I really enjoy the case shape (see above photos) which is clean and minimalistic but not in a way which detracts from the shape of the case itself. While I like the styling seen in the Vallelunga range, I cannot help but find the design of the handset to be flawed. My criticism is that the hour hand is the same color as the dial and, judging from the images on Autodromo's website, the hour hand literally disappears in some photos except for the small contrasting marker at its tip. Originally, I thought I was looking at a stopwatch or regulator-style watch which featured only a single long hour hand. It's unfortunate as I really like the other dial details like the big date display, the exposed screw heads which flank the center of the dial and the almost Mondaine-like simplicity of their designs.
The High-Performance Chronographs compete in price and style with Porsche Design, almost too much so. At first glance I could see many people confusing these for Porsche Design timepieces. They clearly aren’t exact analogs, but there is a lot of “Porsche Design flattery” going on here in the Chronograph’s execution. Inside the High Performance Chronographs are Swiss ETA 2894 automatic chronograph movements. You can see that Zegna uses decorated versions of the movement with custom Ermenegildo Zegna rotors. Attached to the High Performance Chronograph watches are the same rubber straps as on the Sea Diver, or black textile straps with red contrast stitching.
I'm not a big fan of integrated bracelets, because they make it very difficult to wear a watch with any other strap. Though this might just be a negative for me. At the same time, an integrated bracelet does add a custom look to a watch. Having said that, from the look of the lugs on this Rado, a semi-custom strap should be doable. The case shape is a tribute to designs from the 1970's, and I'm still not sure what I think of it.
Listen to the HourTime Show watch podcast episode 115 here.
The dial is very deliberate in its design. It mixes the simplicity of the Grande Seconde with the more architectural look of the SW case. There is a sort of screwed-down brushed metal bar that extends from claw to claw, while a raised and angled border lines the two overlapping dials. This version of the SW watch opts for a blue trim on the hands and indicators, while the original SW watch used orange. There is also a version with red trim. As I mentioned before, the dial is really about art. Tool watch purists will complain that too much space on the dial is being wasted, but I don't know why those people are looking at Jaquet Droz to begin with. This is an emotion rich high-end brand that waves a lace-ended sleeve at such silly notions.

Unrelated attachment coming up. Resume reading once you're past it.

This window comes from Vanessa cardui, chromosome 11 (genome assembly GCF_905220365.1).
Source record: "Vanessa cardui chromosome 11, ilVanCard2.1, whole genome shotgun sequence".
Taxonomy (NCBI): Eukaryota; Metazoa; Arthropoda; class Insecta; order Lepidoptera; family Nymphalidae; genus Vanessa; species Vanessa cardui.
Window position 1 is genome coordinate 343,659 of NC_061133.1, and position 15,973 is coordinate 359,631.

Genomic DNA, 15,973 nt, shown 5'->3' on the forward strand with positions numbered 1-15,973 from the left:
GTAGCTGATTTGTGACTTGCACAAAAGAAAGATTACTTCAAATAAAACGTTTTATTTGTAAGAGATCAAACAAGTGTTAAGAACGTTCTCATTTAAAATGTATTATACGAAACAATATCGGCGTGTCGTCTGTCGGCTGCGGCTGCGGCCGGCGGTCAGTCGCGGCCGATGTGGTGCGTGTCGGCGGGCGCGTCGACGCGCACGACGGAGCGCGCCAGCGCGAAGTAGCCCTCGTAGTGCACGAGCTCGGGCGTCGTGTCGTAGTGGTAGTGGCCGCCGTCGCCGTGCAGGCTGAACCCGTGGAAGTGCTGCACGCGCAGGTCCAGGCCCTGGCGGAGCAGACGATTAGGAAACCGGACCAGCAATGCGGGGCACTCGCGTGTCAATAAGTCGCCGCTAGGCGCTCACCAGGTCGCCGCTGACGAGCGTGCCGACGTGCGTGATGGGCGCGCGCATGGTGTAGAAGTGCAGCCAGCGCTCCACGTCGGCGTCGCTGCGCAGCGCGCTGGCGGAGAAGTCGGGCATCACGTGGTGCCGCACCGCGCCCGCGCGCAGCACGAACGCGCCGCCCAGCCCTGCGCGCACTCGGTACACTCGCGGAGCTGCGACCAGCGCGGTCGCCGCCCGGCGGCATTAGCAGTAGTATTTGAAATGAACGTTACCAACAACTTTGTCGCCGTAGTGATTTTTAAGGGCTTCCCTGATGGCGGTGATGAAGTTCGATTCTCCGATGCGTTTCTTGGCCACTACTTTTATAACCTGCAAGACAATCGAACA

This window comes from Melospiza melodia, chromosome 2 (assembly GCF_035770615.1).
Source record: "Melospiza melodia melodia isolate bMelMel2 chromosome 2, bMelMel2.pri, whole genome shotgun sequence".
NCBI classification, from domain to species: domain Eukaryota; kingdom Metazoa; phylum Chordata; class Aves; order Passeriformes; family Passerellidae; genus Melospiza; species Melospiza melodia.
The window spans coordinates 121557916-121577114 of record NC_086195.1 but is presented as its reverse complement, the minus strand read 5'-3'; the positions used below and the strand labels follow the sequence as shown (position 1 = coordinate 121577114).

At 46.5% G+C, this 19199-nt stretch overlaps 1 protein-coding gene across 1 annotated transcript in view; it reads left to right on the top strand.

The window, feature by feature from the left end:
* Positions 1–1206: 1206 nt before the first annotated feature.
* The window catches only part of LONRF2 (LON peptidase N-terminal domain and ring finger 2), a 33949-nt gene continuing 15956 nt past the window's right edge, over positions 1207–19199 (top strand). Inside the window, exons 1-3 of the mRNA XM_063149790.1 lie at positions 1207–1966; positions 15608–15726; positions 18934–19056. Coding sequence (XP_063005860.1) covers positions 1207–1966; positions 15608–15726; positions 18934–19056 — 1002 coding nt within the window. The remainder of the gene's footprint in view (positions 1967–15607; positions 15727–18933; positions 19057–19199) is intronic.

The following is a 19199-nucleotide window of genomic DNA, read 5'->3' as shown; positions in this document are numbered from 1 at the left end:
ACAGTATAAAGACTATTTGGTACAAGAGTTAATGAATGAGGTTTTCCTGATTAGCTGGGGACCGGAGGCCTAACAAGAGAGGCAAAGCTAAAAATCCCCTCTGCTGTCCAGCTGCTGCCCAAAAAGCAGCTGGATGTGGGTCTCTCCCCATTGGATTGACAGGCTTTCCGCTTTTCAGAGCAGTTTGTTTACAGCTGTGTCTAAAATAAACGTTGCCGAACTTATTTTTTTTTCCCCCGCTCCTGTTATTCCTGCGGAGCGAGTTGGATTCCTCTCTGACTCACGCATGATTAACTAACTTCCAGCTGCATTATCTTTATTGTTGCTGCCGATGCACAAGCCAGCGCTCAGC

Playing with the Slyde is the best part of the watch. Tap the screen for example and on most functions they perform a little animation. There is even a little video player. Slyde will work with a range of watch designers for new engines, and the opportunities are really interesting. Things you can't do with actual mechanics you can do on the Slyde. The idea is for all the "watch skins" to look like they could feasibly be mechanical. There just isn't all that pesky engineering to deal with.
Sylvester hasn't had the easiest last few months as his son Sage Stallone died of what I believe was a drug overdose in LA. That's got to be rough as I understand Stallone was a good dad to a kid that couldn't quite standup on his own two feet. It can't be easy living in Rambo Balboa's shadow.
A feature on the date adjustment that you'll appreciate is the ability to adjust the date both backwards and forwards. Trust me - this is a good thing. The dual time feature is indicated via a window that shows the time in 24 hour format. This is the same as a GMT function, but it uses a disc versus GMT hand to indicate the second timezone. When you adjust the time via the crown, both times change. The trick is in the two pushers on the left side of the case - these are used to change the local time (main dial) both forward and back in time. The result is an easy to read, easy to adjust GMT watch for traveling. The pushers even have handy plus and minus symbols on them. The ability to move the date and time zone in both directions shows a dedication to the user experience that is actually a bit rare in this industry.